Dame Diana Johnson will be aware that, in recognition of the cost of living challenge, we have announced a new £15 billion support package that is targeted at those who are most in need, bringing the total cost of living support to £37 billion. The extra support should cover every household, but is particularly targeted at helping more than 8 million households in receipt of means-tested benefits. The household support fund, which is delivered through councils, is another way that constituents can access help.
I must say to the Secretary of State that the £20 cut to universal credit seems even meaner now. Even the package of measures that she mentioned is not stopping what the Trussell Trust has announced: an increasing number of people turning up to get food parcels. In my own constituency, Unity in Community and St John’s church, Bransholme, are seeing soaring demand for food packages while their stocks are diminishing. I know that Ministers are occupied with party games today, but when will the Secretary of State get a grip of these benefits and set them at a level that means that people can pay for their everyday essentials?
The Government have always been clear that getting into work and getting on in work is an important way to lift people’s prosperity. That is why we lifted the national living wage from April; why last December we quickly put in place a change in the taper rate so that people keep more of what they earn, while still getting support and benefits; and why we have stepped in with a substantial package of support to help people with this particular challenge of global inflation—caused not only by supply chain challenges after covid, but by Putin’s invasion of Ukraine, which has done a lot to damage to energy costs.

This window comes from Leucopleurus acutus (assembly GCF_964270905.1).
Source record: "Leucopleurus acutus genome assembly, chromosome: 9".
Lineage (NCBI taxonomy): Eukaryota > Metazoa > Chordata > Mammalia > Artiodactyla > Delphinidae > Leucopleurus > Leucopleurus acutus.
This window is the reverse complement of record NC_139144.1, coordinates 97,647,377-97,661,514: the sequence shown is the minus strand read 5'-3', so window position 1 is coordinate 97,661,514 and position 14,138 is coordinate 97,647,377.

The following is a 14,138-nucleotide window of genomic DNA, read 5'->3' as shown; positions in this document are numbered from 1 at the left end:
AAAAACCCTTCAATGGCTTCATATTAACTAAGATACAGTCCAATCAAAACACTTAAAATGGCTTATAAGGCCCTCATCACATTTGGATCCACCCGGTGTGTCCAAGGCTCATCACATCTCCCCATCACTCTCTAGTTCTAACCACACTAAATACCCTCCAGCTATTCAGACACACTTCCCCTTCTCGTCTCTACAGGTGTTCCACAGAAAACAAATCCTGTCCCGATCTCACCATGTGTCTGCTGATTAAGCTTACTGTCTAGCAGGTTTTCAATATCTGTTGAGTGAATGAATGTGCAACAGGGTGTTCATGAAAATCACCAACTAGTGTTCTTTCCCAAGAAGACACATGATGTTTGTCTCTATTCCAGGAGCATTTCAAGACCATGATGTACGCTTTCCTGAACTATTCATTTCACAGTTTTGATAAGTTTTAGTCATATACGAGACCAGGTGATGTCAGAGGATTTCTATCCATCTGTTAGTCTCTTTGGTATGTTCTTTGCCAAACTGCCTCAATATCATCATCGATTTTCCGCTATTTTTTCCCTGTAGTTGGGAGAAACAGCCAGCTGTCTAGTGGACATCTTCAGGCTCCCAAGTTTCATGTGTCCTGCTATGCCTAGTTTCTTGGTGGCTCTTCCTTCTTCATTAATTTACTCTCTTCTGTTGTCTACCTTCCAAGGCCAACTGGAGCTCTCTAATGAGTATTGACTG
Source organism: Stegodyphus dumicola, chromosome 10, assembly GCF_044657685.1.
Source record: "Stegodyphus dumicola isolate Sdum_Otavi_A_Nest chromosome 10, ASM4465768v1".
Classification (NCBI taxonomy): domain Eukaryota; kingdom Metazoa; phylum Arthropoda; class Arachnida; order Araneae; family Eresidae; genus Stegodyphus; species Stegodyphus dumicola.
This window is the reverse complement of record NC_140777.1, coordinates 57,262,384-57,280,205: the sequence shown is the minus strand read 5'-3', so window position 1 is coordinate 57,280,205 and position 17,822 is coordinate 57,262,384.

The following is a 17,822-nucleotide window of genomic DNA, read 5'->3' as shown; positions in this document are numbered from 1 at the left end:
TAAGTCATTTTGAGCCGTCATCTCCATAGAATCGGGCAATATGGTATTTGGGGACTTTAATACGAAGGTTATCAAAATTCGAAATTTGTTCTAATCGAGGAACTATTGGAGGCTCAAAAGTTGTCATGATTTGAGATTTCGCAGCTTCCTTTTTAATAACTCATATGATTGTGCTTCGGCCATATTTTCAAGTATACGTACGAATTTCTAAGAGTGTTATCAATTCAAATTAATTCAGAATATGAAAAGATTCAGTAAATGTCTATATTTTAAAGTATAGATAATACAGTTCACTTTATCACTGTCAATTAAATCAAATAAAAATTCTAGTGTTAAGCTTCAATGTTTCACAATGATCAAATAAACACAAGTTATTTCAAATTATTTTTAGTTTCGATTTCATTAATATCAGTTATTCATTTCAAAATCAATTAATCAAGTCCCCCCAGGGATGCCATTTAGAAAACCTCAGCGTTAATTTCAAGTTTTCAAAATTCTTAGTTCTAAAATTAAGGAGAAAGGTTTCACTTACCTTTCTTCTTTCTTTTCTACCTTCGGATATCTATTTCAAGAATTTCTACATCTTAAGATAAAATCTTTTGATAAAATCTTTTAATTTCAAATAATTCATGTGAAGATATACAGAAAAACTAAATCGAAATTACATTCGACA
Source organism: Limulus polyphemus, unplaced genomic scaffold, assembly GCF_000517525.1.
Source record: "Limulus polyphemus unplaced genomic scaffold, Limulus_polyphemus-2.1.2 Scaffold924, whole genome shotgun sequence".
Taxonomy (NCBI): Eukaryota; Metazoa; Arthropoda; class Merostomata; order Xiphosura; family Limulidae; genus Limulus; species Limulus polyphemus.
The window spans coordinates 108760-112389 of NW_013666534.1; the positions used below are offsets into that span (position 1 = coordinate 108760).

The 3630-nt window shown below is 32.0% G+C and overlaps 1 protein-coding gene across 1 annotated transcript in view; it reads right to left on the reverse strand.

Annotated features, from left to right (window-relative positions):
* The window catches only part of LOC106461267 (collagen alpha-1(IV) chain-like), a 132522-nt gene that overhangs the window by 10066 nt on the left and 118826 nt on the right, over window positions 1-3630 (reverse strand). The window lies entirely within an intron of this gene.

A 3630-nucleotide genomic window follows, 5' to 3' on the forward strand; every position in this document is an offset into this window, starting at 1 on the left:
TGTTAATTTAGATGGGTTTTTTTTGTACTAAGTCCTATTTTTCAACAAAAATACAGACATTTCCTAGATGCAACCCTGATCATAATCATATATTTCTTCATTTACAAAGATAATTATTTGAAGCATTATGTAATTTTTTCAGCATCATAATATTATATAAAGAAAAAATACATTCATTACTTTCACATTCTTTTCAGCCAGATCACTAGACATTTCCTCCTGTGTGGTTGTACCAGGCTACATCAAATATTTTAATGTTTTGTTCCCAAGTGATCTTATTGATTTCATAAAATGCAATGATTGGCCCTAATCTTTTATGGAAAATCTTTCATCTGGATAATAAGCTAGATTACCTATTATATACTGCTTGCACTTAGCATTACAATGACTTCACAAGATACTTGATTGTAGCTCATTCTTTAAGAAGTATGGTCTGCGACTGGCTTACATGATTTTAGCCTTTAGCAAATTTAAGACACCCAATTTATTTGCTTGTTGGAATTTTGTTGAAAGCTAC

As well as being impacted by the soaring cost of living, two thirds of the near 50,000 children in the Tees valley and families on universal credit are affected by the punitive impact of deductions. That is because most of them are paying back the Department for Work and Pensions advance that is needed to survive the five-week wait for their first universal credit payment. Will the Secretary of State accept that every pound clawed back is a pound not available for families to spend on food and other essential costs? Will she change this cruel policy now, and make a real difference to children and families already living in poverty?
The hon. Gentleman forgets that the advance is there to spread the payment that people are entitled to over a year into 13 payments. We have also enabled people in effect to have that payment spread over two years, with 25 payments. It is about a phasing of how we put into families’ pockets the benefits to which they are entitled, and nothing else.
Among those worst impacted by the cost of living rising is the army of unpaid carers who do so much not only to support their friends and loved ones but to ease the pressure on the NHS. I know that my right hon. Friend understands and appreciates that. This is Carers Week; what thought has she given to increasing unpaid carers allowance to support them and reflect their hard work, sacrifice and need?
The whole House would unite with my hon. Friend in thanking carers, and I am sure we all have lived experiences as well. I think it is fair to say that carers allowance is not intended to be a replacement salary or anything like that; it is a contribution, and a modest contribution, I accept. As with all benefits, we consider the uplift annually, and I will continue to do so.